The reduction of trade barriers among the USMCA’s parties will strengthen U.S., Mexican and Canadian supply chains, returning manufacturing jobs to North America from China. Even before the Covid-19 pandemic exposed how North America had become too dependent on China for medical equipment and drugs, Beijing’s campaign of intimidation and censorship was already hurting international companies.

So write H.R. McMaster and Pablo Tortolero in “The North American Trade Dividend,” Wall Street Journal, July 6. (Print edition: July 7.)

The above paragraph suggests that the new United States Mexico Canada Agreement (USMCA) is a move to freer trade. Otherwise how could the authors claim that there’s a reduction of trade barriers.

It’s not.

I wrote about the USMCA at length in a Hoover publication, Defining Ideas, on December 20. My article is titled “NAFTA 0.0.” Here’s how I explained the title:

Some people are referring to the USMCA as NAFTA 2.0. When we use such a numbering system for software, the higher the number the better the product. So software 2.0 is presumably better than software 1.0. In this case, though, USMCA is likely inferior to NAFTA. So USMCA could reasonably be labeled NAFTA 0.0.

In other words, in most important respects, USMCA is a move away from the free trade aspects of NAFTA.

I elaborated in the piece:

There are some improvements. One is in agriculture. Governments in Canada have been notorious for restricting agriculture imports from the United States. Those include dairy products, eggs, wheat, poultry, and wine. The USMCA would lighten these restrictions. That’s particularly important for the U.S. dairy industry right now because of the decades-long decline in the amount of milk that the average American consumes. To put this in perspective, though, this is nothing like free trade; it simply increases, in small steps, the amount of various agricultural products that can be imported into Canada from the United States. Take a look at the  U.S. Trade Representative’s bragging Fact Sheet on agriculture under the USMCA and see if it doesn’t make you think about a central planner grudgingly allowing slightly more freedom. Robert Lighthizer, the U.S. Trade Presentative and a vocal advocate of managed trade, might be proud. Neither Canadians nor Americans should be.

Another improvement is in the area of digital trade. The U.S. government’s International Trade Commission (ITC), in its April 2019 analysis, claimed that the USMCA would, after six years, actually increase U.S. real GDP, relative to the NAFTA baseline, by $68.2 billion, or 0.35 percent. That’s a substantial number, amounting to about $200 annually per American. But, the ITC admits, that estimate leans heavily on the assumption that the digital trade rules would be clear enough that digital trade would expand substantially. Simon Lester, associate director of the Cato Institute’s Herbert A. Stiefel Center for Trade Policy Studies, expresses a well-founded skepticism. He grants that this part of the wording is good: “No Party shall prohibit or restrict the cross-border transfer of information, including personal information, by electronic means if this activity is for the conduct of the business of a covered person.” But Lester notes lots of exceptions, such as for government measures that are “necessary to achieve a legitimate public policy objective.” Legitimate in whose eyes?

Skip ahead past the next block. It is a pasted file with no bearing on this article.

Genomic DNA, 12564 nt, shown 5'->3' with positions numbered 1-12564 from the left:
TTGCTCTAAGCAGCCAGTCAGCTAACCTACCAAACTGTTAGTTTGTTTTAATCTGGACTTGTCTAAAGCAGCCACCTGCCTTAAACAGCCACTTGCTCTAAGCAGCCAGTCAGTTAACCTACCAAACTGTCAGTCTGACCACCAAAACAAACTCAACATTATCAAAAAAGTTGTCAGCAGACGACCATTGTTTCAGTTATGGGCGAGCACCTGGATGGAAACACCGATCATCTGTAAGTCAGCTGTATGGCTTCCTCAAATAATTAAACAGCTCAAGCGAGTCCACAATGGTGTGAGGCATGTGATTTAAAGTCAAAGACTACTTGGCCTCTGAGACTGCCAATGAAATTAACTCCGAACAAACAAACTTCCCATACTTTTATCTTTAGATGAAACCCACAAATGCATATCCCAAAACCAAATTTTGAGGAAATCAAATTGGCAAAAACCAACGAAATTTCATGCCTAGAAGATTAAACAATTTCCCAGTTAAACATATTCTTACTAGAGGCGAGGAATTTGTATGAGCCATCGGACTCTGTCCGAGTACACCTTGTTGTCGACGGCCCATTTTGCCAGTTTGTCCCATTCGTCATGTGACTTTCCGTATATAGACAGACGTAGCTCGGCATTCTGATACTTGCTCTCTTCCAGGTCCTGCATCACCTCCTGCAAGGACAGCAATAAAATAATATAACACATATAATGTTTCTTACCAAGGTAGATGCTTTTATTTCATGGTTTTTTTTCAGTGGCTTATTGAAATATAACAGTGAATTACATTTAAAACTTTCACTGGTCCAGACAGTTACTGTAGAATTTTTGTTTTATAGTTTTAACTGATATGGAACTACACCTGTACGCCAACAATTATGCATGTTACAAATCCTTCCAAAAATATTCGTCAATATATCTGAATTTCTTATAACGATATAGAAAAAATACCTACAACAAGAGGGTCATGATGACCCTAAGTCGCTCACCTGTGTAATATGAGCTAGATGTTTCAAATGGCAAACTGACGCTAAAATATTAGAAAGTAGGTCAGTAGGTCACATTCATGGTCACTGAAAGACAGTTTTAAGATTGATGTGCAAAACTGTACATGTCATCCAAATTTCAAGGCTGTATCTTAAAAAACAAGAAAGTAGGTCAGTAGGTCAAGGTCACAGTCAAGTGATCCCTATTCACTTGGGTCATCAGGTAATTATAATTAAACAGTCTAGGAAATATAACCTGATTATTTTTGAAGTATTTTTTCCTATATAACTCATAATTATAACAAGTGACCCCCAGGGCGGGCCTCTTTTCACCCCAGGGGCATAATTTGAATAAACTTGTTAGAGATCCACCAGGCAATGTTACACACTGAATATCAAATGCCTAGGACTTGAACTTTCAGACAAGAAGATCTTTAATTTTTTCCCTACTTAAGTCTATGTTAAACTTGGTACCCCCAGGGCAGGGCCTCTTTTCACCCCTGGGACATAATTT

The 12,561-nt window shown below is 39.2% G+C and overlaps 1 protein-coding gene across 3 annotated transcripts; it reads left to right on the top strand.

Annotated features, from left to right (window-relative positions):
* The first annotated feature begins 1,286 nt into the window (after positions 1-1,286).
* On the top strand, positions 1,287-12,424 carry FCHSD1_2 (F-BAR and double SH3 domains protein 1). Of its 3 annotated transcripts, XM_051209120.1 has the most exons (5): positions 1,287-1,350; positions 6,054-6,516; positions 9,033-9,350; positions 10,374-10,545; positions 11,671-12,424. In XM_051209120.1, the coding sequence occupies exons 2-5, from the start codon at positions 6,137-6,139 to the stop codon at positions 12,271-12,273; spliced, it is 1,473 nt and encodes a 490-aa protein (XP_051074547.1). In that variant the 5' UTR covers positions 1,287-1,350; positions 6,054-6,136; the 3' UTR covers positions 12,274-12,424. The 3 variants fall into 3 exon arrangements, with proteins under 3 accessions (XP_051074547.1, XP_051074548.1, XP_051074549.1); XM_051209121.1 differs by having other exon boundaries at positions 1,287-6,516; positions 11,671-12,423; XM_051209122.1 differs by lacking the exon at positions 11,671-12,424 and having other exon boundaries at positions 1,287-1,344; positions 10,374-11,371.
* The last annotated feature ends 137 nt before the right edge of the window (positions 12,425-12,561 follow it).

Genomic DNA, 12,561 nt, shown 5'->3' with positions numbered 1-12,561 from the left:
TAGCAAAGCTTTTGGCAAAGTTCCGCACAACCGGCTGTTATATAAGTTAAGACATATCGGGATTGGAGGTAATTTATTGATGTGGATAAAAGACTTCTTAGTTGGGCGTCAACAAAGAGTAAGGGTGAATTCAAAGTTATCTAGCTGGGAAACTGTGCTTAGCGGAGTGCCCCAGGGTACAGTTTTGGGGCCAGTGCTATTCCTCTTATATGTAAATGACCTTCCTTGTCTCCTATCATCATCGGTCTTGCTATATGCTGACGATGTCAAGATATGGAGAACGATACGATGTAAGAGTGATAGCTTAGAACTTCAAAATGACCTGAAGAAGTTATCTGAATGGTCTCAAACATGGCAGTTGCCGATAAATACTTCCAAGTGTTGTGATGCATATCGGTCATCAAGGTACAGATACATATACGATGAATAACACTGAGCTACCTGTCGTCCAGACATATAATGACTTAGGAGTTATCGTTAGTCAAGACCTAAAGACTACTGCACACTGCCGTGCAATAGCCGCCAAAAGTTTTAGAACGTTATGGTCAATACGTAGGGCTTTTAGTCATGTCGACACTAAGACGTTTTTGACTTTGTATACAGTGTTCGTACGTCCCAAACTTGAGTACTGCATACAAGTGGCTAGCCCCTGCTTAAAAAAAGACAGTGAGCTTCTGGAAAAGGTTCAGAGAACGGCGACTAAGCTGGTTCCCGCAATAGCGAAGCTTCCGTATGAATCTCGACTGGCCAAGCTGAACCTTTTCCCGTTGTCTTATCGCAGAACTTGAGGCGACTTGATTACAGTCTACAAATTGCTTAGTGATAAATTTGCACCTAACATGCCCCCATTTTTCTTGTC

But here is where USMCA is a strong move away from free trade:

Unfortunately, the USMCA has two big negatives. The first is the rollback of free trade in the auto industry. Under NAFTA, the way to avoid the 2.5 percent tariff that the U.S. government imposes on cars from other countries is to make sure that at least 62.5 percent of the value of a car is produced in North America. The USMCA raises that to 66 percent and then, over a period of three years, to 75 percent. In short, that’s a 20 percent increase in the amount of value that must be produced in North America. Another restriction on trade is that 70 percent of the aluminum and steel used in North American auto production must originate in North America. Both provisions will raise the prices of cars, as even the ITC admits.

The other big USMCA rollback of free trade in the auto industry is the imposition of a minimum wage in the Mexican auto industry. You read that right. The Trump administration, which to its credit, has refused to support a bill to raise the U.S. minimum wage from its July 2009 level of $7.25 an hour, wants a minimum wage of $16 an hour in its neighbor’s auto industry. Trump’s economic advisers understand that one of the effects of a big increase in the U.S. minimum wage would be to hurt the employment prospects of unskilled workers. Remember that a minimum wage law doesn’t guarantee a job at the minimum wage. All it guarantees is that someone who gets a job will be paid the minimum wage. But as left-of-center Nobel economist Paul Samuelson pointed out years ago, it is the requirement that a young unskilled worker be paid the minimum wage that makes him less likely to get a job.

The $16 minimum wage will have little effect in the U.S. and Canadian auto industries because the vast majority of auto workers in those industries already are paid at least $16 an hour. But the effect in the Mexican auto industry, absent other adjustments, would be devastating. According to a 2018 study by the Center for Automotive Research, based in Ann Arbor, Michigan, in 2017 the Mexican wage for auto assembly averaged $7.34 an hour. The auto producers in Mexico aren’t about to more than double the wage.

Disclosure: H.R. McMaster is a Hoover colleague.

HT2 Don Boudreaux and Dan Griswold.